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Archive for the ‘trends’ Category

My always insightful brother, wearing his hat as MD of Slingshot Studios, home of such films as the upcoming Infidel starring Omid Djalili, was asked for his advice on what it took to start innovative companies by Richard Wray of the Guardian… Here’s some of what he said:

Advice when starting an innovative company: work out what the points of industry and consumer resistance to your proposed innovation will be (i.e. vested interests, legacy technology or organisational structures, consumer behaviour etc). Assume they will be uncompromisingly disinterested or actively opposed to change.  Work out a SPECIFIC and TESTED plan as to how you will overcome that opposition. Put as much time into that as you do into the innovation itself.

A lot of the people with great ideas you see (on Dragon’s Den and elsewhere) only get as far as the innovation itself. Overcoming cultural change or the perception that things need to be done in a certain way is a massive challenge in all contexts, whether raising money for a startup or deploying a new process or technology within a business. Throw off the status quo, rebel against the man, man.

More on the Slingshot blog and perhaps in the Guardian this weekend. Keeping eyes peeled for brotherly fame.

Cross posted at Division6.

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As the biggest bike race in the world enters its second week, Brit Mark Cavenish is racking up the stage wins and the rivalry between Lance Armstrong and his “team-mate” Alberto Contador has reached fever pitch but other than the battles on the road something interesting is also happening with how the tour is being reported on – especially on twitter.  Cycling is a relatively niche sport and doesn’t generate huge amount of coverage in the back pages of the UK nationals – so how is Twitter helping the cycling enthusiast?

I”ve talked before about how Lance Armstrong successfully uses a variety of social media tools to boost the profile of his LiveSTRONG charity but this year for the first time, loads of the riders involved in the race are posting regular twitter updates, before and after each stage – giving followers a real insight into how each rider is feeling. The tweets are also being used more and more by traditional media as direct quotes in articles – sometimes forming the basis for an entire article, an example from yesterday here.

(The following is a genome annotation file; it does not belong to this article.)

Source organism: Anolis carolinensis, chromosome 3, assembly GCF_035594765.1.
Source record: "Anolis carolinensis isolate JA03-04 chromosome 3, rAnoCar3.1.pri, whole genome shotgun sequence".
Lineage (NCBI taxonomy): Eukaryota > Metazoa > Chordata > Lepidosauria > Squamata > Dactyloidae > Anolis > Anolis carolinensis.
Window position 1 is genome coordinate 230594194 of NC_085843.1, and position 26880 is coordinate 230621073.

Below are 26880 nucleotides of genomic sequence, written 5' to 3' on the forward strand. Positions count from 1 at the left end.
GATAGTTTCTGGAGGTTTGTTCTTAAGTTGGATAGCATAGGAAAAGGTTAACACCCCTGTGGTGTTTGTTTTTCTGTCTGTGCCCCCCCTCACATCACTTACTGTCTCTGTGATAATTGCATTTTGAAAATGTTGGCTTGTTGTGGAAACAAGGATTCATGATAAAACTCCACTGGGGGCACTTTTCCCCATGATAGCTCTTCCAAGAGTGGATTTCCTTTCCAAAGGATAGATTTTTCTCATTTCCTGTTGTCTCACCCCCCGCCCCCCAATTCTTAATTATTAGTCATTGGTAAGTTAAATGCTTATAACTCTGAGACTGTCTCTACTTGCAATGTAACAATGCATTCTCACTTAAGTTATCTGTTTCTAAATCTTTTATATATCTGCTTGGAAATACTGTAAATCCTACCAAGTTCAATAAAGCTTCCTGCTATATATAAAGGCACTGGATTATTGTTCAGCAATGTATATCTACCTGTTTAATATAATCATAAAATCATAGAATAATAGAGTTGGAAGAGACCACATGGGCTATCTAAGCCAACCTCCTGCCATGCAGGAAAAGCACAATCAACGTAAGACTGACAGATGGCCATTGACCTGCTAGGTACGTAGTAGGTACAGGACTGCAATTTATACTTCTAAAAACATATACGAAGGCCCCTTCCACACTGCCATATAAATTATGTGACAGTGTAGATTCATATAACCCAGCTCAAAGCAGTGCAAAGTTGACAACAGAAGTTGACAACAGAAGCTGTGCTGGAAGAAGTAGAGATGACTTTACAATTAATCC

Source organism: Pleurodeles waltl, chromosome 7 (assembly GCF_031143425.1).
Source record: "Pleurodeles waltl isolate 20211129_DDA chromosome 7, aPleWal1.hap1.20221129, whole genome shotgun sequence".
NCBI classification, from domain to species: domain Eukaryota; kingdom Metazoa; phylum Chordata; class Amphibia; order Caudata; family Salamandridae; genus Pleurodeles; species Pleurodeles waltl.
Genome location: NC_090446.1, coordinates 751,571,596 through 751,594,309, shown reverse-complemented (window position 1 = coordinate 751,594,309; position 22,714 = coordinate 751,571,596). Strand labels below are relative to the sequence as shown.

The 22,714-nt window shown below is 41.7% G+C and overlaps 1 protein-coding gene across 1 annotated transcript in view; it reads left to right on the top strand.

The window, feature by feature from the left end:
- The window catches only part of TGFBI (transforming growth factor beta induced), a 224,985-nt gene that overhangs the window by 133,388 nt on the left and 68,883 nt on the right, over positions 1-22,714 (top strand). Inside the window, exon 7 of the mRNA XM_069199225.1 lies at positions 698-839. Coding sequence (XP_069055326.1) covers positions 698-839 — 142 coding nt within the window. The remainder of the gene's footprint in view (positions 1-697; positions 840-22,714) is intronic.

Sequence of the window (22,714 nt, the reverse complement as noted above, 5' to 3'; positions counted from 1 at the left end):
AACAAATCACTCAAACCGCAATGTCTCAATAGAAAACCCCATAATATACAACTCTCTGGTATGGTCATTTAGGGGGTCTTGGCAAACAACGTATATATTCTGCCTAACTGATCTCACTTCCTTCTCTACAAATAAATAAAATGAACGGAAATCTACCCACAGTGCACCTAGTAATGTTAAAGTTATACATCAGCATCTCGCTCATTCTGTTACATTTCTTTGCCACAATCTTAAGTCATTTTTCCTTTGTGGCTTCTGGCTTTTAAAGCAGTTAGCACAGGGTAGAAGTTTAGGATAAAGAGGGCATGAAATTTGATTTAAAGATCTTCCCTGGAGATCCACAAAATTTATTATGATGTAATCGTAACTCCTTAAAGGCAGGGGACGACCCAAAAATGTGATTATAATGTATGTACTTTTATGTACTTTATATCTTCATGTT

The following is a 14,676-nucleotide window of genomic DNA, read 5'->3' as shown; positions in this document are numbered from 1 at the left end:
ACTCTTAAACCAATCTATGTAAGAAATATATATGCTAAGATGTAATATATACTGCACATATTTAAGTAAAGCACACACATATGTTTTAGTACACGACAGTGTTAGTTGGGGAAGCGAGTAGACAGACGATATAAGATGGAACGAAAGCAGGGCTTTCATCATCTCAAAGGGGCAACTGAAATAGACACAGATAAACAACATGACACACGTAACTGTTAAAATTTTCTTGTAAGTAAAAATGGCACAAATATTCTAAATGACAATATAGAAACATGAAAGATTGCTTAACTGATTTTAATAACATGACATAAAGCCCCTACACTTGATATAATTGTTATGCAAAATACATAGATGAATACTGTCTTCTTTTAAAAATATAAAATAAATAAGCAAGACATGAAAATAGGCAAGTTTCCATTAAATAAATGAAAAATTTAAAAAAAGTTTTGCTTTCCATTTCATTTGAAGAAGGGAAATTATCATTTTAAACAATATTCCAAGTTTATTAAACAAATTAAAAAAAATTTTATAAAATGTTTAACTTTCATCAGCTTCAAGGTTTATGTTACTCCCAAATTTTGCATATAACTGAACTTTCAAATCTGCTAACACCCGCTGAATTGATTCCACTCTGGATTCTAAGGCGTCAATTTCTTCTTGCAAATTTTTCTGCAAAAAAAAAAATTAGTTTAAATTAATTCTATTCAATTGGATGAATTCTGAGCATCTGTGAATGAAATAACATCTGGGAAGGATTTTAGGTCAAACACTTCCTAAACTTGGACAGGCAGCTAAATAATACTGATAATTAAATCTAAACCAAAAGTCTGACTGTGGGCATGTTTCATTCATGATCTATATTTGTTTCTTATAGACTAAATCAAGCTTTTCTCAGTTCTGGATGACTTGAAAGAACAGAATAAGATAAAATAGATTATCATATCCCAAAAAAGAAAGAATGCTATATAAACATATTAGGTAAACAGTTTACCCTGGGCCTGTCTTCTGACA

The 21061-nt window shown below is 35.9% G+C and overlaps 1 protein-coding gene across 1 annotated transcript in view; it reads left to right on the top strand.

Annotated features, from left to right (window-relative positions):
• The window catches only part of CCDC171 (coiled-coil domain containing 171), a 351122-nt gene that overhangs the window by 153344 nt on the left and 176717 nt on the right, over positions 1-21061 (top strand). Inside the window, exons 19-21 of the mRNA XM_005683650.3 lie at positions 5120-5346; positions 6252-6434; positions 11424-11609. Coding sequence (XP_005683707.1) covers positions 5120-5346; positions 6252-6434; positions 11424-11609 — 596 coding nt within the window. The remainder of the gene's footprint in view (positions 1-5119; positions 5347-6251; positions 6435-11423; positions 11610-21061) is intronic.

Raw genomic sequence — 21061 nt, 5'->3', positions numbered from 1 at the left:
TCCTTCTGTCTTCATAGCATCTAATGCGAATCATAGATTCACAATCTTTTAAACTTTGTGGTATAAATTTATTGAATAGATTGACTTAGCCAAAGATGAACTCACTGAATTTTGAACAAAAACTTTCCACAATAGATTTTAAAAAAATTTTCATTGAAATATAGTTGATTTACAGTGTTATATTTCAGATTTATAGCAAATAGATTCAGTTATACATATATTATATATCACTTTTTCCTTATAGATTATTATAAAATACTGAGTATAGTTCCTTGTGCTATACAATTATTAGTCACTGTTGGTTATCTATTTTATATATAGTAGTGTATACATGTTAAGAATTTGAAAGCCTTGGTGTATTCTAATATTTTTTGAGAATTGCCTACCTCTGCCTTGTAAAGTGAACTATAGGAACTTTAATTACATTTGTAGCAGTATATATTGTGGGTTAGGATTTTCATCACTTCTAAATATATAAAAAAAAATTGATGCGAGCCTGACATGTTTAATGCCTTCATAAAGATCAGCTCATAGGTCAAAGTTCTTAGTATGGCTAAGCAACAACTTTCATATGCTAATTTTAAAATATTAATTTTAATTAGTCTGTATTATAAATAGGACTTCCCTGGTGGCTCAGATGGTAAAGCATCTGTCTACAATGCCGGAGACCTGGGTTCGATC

So not only can cycling enthusiasts get more frequent and timely updates direct from their favourite stars but the real time coverage on twitter is better than the normally reliable BBC Sport. Thanks to ITV’s Tour De France twitter feed – followers can get updates on the race quicker than ever before. Updating in 140 characters speeds up the process a bit!

Twitter being useful – might sound amazing to some but to a cycling geek during the Tour it really is.

And just because I can – here is Mark Cavendish wining stage two of this year’s tour via this YouTube clip.

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Hedge find

Forget hedge funds – hedge finds are where it’s at in 2k9.

If you’re stuck for something to do this weekend, why not head for the Bedfont Peacocks, in Middlesex.

This is where you’ll find a totally topiary-tastic bit of bush, in a lazy subburb in the shadow of Heathrow airport.

You can read more at ‘Nothing to See Here’ a great blog dedicated to quirk British places that most people overlook.

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I think Spotify is fantastic – www.spotify.com. It is great to have an on-line jukebox with millions of songs with high quality sound. You can listen to all kinds of tunes once only, including those naff ones you would never dream of buying, without having to buy them. I introduced Spotify to my kids who now use it a lot too. Their response made me think about how they will be about security when they come into the workplace. They have created one account which they share with their friends  at school and then they create playlists for each other. A bit like the way people used to give each us compilation cassette tapes but less hassle. I wonder whether they will need lessons on security and privacy when they start in the workplace. However it does make you realise how open tomorrow’s workforce will be to collaboration technologies.